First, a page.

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Scoundrels of the Early Gold Rush | “Soapy” Smith

Jefferson Randolph, who was frequently known as “Soapy Smith,” was born on November 1860 into the family of educated and wealthy people. He was born in Georgia to an attorney, and his grandfather was a senator at that time.

Hard luck struck the Smith family, and they lost their wealth to ruins at the end of the American Civil War. Life didn’t stay kind for some time for Jefferson, and he had to leave his new house shortly after the death of his mother in the late 70s of the 19th century.

He then organized a gang of con artists and swindlers and began the era of one of the finest “confidence men” of that time. His “career” brought him all across America, but mostly of his time was spent in the western states. He also ran gambling halls, saloons, auction houses, and cigar stores. He hung around many of the early goldfields throughout the West and is one of the true “characters” of the early West.

 

Soapy Smith’s Time in Denver

 

Jefferson’s got his infamous start in Denver. He opened this shop in a small street market where he played the shell game from a suitcase. This con was famously known as “prize soap racket.” He would sell the soap bars wrapped in paper, putting dollar bills inside of some of the wrappers, indicating that a lucky person could pick the right bar and might win lots of money.

He would have some shills in the crowd who pretended to win the amount and showed it to the crowd making it look real. This was his most infamous con, and for the same reason, he was given the name “Soapy Smith.”

He opened the Tivoli club in Denver through his growing power and influence as he was able to successfully make a gang in Denver in a short period of time. Tivoli club was opened in 1888.

After some time, he sold Tivoli and decided to move to Creede, Colorado where he managed to organize another gang of shills for his cons and other nefarious activities. Creede was a mining boomtown at that time. There were many silver strikes in the area at the end of the 19th century.

It was the time when he acquired lands from the owners and other properties and riches through his cons and gang. He then announced another empire and the “Orleans club” was formed.

Read: Gold on Display at the Denver Museum of Nature & Science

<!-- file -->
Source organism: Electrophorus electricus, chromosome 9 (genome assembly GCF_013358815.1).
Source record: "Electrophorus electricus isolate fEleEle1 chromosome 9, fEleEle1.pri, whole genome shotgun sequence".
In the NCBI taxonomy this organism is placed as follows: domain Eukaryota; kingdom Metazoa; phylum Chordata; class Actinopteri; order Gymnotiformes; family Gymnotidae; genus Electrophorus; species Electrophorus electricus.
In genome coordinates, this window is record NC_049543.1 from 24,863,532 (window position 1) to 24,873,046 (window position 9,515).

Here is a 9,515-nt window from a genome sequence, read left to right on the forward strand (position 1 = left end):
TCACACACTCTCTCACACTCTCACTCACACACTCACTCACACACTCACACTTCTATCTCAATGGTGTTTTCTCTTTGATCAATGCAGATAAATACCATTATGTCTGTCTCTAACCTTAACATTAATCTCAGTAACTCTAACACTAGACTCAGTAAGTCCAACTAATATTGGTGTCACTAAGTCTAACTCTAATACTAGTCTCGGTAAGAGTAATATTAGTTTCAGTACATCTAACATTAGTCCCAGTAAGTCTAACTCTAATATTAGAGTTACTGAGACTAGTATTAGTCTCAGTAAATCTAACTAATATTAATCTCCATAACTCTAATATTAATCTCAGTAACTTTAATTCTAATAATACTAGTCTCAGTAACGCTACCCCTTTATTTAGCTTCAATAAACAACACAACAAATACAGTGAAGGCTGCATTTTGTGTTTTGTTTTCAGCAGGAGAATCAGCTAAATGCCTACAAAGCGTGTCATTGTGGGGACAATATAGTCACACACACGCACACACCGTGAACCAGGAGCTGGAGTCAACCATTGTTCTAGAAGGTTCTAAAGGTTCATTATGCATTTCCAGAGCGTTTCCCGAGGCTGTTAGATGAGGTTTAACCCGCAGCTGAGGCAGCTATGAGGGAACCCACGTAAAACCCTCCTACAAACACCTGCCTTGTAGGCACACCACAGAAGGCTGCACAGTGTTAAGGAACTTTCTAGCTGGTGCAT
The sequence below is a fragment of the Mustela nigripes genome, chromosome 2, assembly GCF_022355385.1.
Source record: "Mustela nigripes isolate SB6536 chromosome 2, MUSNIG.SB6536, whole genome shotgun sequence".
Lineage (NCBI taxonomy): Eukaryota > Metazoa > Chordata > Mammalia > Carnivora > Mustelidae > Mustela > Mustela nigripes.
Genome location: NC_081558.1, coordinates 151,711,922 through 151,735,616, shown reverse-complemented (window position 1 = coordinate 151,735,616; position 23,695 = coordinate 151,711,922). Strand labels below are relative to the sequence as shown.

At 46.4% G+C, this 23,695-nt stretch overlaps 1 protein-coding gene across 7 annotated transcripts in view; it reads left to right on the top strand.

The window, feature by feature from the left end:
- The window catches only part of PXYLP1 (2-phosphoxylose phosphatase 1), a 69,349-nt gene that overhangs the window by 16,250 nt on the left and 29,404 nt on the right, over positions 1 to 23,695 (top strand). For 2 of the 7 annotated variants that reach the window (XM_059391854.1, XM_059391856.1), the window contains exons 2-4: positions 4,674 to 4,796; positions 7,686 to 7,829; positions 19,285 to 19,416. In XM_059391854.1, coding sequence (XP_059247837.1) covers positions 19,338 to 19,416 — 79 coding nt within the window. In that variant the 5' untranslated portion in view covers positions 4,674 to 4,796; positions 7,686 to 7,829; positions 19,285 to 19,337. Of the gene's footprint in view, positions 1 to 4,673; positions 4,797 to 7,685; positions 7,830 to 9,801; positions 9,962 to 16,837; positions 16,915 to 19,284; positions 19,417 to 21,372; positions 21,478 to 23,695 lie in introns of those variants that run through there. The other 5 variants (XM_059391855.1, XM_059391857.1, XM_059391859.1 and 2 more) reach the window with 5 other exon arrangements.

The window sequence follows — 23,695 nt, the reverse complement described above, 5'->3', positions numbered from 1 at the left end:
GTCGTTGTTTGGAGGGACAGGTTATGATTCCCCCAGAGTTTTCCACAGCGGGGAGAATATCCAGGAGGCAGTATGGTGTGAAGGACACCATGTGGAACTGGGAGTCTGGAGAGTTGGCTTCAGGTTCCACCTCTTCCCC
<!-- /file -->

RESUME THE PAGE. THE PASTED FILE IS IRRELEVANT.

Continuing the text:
Soapy Smith and Klondike Gold Rush

 

The late 19th century saw one of the largest gold rushes in North America. Between 1896 and 1899, they say over one hundred thousand prospectors rushed to the Klondike to try their luck and find a fortune. These men came to make their fortunes at what would become the last great gold rush on Earth.

Could there be a better place for a con man like Soapy? Thousands of newcomers in town with dreams of striking it rich.

Jefferson Smith began to con these prospectors in the most suitable ways. He was able to build an empire in Skagway just as he did in Colorado. He put the city collector and people from law and order on his payroll and became the boss of the gang.

One of the most famous cons he played during the Klondike gold rush was a telegraph office, which was fake. He used this telegraph office for the new prospectors who used to send their messages to families and business partners. The Soapy Gang would steal valuable information that men were sending to their families. The telegraph office had the wires which never even left or entered Skagway!

Another way by which Soapy Smith took the gold from the miners in the town was through his saloons and card games. He used to install fake games that would swindle the gold from the miners who would play them. If there was an opportunity to cheat or steal money from someone, it seemed that Soapy Smith would find a way to do it.

Also Read: SS Islander – Ship Carrying Millions in Gold Found off Alaskan Coast

 

Shootout at Juneau Warf

 

Soapy made quite a career from swindling the hard working miners, but eventually his luck ran out. Over the years he made his share of enemies and in the Summer of 1898 he met his match.

A Klondike miner named John Stewart was carrying over $2,600 in placer gold (when gold was priced at $20.67 an ounce). He was convinced by Soapy and his gang to play a game of 3-card monte. He played and lost about $87. The men argued over payment and whether he could cover the loss. Stewart didn’t have cash, but he did have gold dust. When he opened up his poke to show that he could cover his losses, one of the gang members snatched the poke of gold and ran off.

Stewart complained to whoever would listen, but the lawmen in town, including the U.S. Marshall had been paid off by ol’ Soapy. Despite a growing uproar in town, no one was taking action to recover the stolen gold. The next day, a vigilante group was formed.

This led to the “Shootout at Juneau Warf.” An argument and eventual gunfight ensued and several men lost their lives including Soapy Smith. He got shot several times and was finished off with a bullet to his heart.

Next: Bandits of California’s Gold Country – Outlaw Joaquin Murrieta


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